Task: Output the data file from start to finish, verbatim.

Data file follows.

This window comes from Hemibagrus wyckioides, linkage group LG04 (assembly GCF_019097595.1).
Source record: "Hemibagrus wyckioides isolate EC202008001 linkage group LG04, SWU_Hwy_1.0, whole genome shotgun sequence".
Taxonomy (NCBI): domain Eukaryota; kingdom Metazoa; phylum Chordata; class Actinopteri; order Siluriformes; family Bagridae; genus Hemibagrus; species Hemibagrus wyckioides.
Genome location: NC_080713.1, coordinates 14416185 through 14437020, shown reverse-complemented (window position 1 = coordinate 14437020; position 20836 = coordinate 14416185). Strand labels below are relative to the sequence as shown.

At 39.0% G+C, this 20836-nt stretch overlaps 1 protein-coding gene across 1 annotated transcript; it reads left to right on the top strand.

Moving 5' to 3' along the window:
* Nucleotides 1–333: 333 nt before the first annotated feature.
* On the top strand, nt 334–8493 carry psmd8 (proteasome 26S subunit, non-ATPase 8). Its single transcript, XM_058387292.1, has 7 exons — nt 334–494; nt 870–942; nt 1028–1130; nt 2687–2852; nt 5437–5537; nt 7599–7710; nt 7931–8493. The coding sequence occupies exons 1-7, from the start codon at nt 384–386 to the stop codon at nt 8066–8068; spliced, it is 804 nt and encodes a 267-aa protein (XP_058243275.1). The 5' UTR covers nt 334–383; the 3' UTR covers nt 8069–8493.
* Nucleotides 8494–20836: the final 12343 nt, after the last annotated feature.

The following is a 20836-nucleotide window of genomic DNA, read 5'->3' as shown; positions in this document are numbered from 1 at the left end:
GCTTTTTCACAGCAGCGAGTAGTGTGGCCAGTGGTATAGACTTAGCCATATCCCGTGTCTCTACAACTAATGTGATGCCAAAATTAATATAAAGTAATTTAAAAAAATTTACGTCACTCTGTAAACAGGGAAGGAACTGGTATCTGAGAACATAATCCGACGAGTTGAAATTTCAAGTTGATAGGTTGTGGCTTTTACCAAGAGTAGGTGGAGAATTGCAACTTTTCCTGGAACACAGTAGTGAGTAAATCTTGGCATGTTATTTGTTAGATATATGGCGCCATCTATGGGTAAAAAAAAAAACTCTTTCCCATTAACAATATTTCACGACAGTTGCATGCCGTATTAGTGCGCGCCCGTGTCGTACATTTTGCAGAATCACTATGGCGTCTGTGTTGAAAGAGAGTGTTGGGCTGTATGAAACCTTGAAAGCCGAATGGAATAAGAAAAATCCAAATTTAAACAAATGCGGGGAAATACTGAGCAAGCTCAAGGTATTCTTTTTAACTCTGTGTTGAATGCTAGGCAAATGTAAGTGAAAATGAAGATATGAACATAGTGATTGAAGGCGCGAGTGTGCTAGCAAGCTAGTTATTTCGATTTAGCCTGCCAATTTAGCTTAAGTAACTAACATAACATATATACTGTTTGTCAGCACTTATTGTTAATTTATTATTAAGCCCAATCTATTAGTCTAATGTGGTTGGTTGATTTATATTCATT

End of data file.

This window comes from Hemibagrus wyckioides, linkage group LG04 (assembly GCF_019097595.1).
Source record: "Hemibagrus wyckioides isolate EC202008001 linkage group LG04, SWU_Hwy_1.0, whole genome shotgun sequence".
Taxonomy (NCBI): domain Eukaryota; kingdom Metazoa; phylum Chordata; class Actinopteri; order Siluriformes; family Bagridae; genus Hemibagrus; species Hemibagrus wyckioides.
Genome location: NC_080713.1, coordinates 14416185 through 14437020, shown reverse-complemented (window position 1 = coordinate 14437020; position 20836 = coordinate 14416185). Strand labels below are relative to the sequence as shown.

At 39.0% G+C, this 20836-nt stretch overlaps 1 protein-coding gene across 1 annotated transcript; it reads left to right on the top strand.

Moving 5' to 3' along the window:
* Nucleotides 1–333: 333 nt before the first annotated feature.
* On the top strand, nt 334–8493 carry psmd8 (proteasome 26S subunit, non-ATPase 8). Its single transcript, XM_058387292.1, has 7 exons — nt 334–494; nt 870–942; nt 1028–1130; nt 2687–2852; nt 5437–5537; nt 7599–7710; nt 7931–8493. The coding sequence occupies exons 1-7, from the start codon at nt 384–386 to the stop codon at nt 8066–8068; spliced, it is 804 nt and encodes a 267-aa protein (XP_058243275.1). The 5' UTR covers nt 334–383; the 3' UTR covers nt 8069–8493.
* Nucleotides 8494–20836: the final 12343 nt, after the last annotated feature.

The following is a 20836-nucleotide window of genomic DNA, read 5'->3' as shown; positions in this document are numbered from 1 at the left end:
GCTTTTTCACAGCAGCGAGTAGTGTGGCCAGTGGTATAGACTTAGCCATATCCCGTGTCTCTACAACTAATGTGATGCCAAAATTAATATAAAGTAATTTAAAAAAATTTACGTCACTCTGTAAACAGGGAAGGAACTGGTATCTGAGAACATAATCCGACGAGTTGAAATTTCAAGTTGATAGGTTGTGGCTTTTACCAAGAGTAGGTGGAGAATTGCAACTTTTCCTGGAACACAGTAGTGAGTAAATCTTGGCATGTTATTTGTTAGATATATGGCGCCATCTATGGGTAAAAAAAAAAACTCTTTCCCATTAACAATATTTCACGACAGTTGCATGCCGTATTAGTGCGCGCCCGTGTCGTACATTTTGCAGAATCACTATGGCGTCTGTGTTGAAAGAGAGTGTTGGGCTGTATGAAACCTTGAAAGCCGAATGGAATAAGAAAAATCCAAATTTAAACAAATGCGGGGAAATACTGAGCAAGCTCAAGGTATTCTTTTTAACTCTGTGTTGAATGCTAGGCAAATGTAAGTGAAAATGAAGATATGAACATAGTGATTGAAGGCGCGAGTGTGCTAGCAAGCTAGTTATTTCGATTTAGCCTGCCAATTTAGCTTAAGTAACTAACATAACATATATACTGTTTGTCAGCACTTATTGTTAATTTATTATTAAGCCCAATCTATTAGTCTAATGTGGTTGGTTGATTTATATTCATT